Date: 5th December 2023
The Honourable Philip Davis, Prime Minister of the Commonwealth of The Bahamas
Sir Ian Winder, Chief Justice of the Commonwealth of the Bahamas
Other Senior Officials of the Caribbean Judiciary
The Honourable Andre Laveau, Consul General of Trinidad and Tobago to New York
Other Distinguished Members of the Diplomatic Corp.
Mr. Bevil Wooding, Director, Caribbean Affairs, American Registry for Internet Numbers ARIN and Executive Director, Caribbean Agency for Justice Solutions
Mr. Einar Bohlin, Vice President, Government Affairs, ARIN
Ms. Petipha Lewis, Executive Director, CARICHAM
Permanent Secretaries, Senior Government Officials and Heads of International and Regional Organisations
Mr. Nigel Edwards, Executive Director of the Unit Trust Corporation of Trinidad and Tobago
Partners and Sponsors
Ladies and Gentlemen
I am honored to welcome you to this Connected Caribbean Summit 2023 on behalf of the Caribbean Telecommunications Union (CTU). Our role here as CTU is to bring a perspective on the technology and policy pillars in this discussion over the two days of this meeting. The flags you see here represent the member states of the CTU, and since its establishment in 1989, the CTU has been leading the charge with respect to the Information and Communication Technology (ICT) landscape in the Caribbean.
Therefore, permit me to begin by making reference to a CTU-hosted experience in 2019, and I say experience versus a conference entitled “Caribbean Futurescape” (CFS). At the time Prime Minister Dr. The Hon. Keith Mitchell of Grenada was there in his role as lead on Science and Technology in the CARICOM Quasi Cabinet.
Caribbean Futurescape is a futuristic digital experience that showcases how technology can promote economic, social, and cultural integration. It is a borderless space that uses ICT to create a real-time technology immersion experience that demonstrates speed, efficiency, and transparency. In short it demonstrated what an ICT-enabled Caribbean might look like. The Caribbean Agency for Justice Solutions was one of the key partners, demonstrating solutions that enabled the more effective delivery of justice in our judicial systems, leveraging regional talent to develop and support these cutting-edge solutions.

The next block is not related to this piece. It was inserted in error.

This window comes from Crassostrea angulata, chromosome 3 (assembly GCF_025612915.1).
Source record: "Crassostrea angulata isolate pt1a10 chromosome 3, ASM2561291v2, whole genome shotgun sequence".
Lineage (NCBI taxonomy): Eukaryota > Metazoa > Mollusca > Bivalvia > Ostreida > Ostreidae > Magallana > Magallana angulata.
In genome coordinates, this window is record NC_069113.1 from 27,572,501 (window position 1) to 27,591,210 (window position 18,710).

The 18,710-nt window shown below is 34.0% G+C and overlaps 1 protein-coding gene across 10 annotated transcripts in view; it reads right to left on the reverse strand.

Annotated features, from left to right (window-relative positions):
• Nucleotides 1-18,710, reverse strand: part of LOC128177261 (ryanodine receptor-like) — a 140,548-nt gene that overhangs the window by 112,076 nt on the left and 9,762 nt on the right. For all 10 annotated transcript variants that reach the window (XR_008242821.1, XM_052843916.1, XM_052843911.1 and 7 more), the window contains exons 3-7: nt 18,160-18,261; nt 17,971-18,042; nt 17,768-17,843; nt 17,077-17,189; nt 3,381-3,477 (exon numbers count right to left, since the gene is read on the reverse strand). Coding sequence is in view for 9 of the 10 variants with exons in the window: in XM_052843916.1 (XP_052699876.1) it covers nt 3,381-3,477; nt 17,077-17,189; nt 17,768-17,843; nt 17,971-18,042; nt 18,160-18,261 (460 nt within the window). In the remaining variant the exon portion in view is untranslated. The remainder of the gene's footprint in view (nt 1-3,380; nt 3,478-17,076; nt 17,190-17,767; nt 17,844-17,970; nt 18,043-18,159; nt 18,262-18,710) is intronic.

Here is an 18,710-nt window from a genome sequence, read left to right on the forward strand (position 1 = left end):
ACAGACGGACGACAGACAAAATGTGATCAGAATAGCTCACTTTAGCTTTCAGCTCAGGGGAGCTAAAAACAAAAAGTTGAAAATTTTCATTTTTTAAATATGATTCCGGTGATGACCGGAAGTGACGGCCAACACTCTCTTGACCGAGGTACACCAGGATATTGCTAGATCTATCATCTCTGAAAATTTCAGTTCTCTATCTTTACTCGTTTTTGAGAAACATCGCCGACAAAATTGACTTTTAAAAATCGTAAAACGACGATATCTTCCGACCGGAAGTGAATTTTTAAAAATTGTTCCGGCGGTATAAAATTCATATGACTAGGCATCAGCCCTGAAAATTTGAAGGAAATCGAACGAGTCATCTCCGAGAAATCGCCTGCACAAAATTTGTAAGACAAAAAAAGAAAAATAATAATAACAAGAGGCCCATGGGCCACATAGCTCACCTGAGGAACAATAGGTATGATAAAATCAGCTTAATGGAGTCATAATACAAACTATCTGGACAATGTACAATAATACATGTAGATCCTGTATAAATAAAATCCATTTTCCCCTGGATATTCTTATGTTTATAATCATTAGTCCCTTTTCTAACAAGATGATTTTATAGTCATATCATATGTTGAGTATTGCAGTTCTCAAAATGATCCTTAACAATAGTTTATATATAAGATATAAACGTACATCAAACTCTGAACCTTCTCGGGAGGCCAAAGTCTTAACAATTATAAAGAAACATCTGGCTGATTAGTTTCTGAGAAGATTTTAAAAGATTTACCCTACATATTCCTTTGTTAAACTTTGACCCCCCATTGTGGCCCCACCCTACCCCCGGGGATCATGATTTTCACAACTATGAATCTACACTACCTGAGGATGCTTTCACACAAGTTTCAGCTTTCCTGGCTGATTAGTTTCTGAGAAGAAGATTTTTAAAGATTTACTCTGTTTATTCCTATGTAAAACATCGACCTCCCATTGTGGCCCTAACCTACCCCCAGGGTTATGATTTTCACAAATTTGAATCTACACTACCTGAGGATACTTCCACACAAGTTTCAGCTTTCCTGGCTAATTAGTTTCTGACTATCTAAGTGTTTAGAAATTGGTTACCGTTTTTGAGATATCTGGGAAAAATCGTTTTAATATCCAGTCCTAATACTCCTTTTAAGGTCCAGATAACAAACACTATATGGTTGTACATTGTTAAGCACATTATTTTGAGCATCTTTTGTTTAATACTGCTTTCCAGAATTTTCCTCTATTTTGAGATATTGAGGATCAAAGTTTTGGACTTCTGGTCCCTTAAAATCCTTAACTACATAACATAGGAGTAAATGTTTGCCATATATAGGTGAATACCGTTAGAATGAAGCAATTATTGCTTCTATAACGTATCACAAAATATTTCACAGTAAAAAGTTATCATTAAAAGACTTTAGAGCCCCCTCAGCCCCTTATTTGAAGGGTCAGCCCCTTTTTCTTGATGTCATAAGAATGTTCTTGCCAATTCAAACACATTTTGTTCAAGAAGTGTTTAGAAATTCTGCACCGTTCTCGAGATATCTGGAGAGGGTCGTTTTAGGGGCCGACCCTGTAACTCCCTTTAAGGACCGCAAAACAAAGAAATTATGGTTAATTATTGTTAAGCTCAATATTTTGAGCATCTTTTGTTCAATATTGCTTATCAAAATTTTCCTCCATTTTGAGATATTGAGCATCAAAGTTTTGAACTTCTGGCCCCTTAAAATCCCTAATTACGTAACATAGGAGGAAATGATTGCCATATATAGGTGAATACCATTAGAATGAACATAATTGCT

As I mentioned, some of the objectives were to enable citizens to experience the transformative potential of ICT in a futuristic Caribbean Single ICT Space and prove that a digital Caribbean is indeed within our reach; to demonstrate the possibilities for free movement of people, goods, services and capital, and rights of establishment in a Single Market and Economy; and to promote greater understanding of the benefits of collaboration by governments in establishing the CARICOM Single ICT Space.
This was almost a year before the global Covid-19 pandemic. Two years before I would have the priviledge of leading this great institution. What has happened since the landmark experience that was CFS?
I recall that the Executive Director of CAJS, Mr. Bevil Wooding, in laying out the context for this Summit, last night indicated that it was a space for real, authentic and sincere dialogue. Are we ready for this real, authentic and sincere dialogue? Because real, authentic and sincere can sometimes equate to uncomfortable. Are you ready?
The first thing is that I am getting a little weary of meetings and conferences. I understand their value but Im a bit weary of them.
I am also weary of producing policy papers, handbooks, and strategies that do not get implemented. I understand the value of them, but its just Im a bit weary.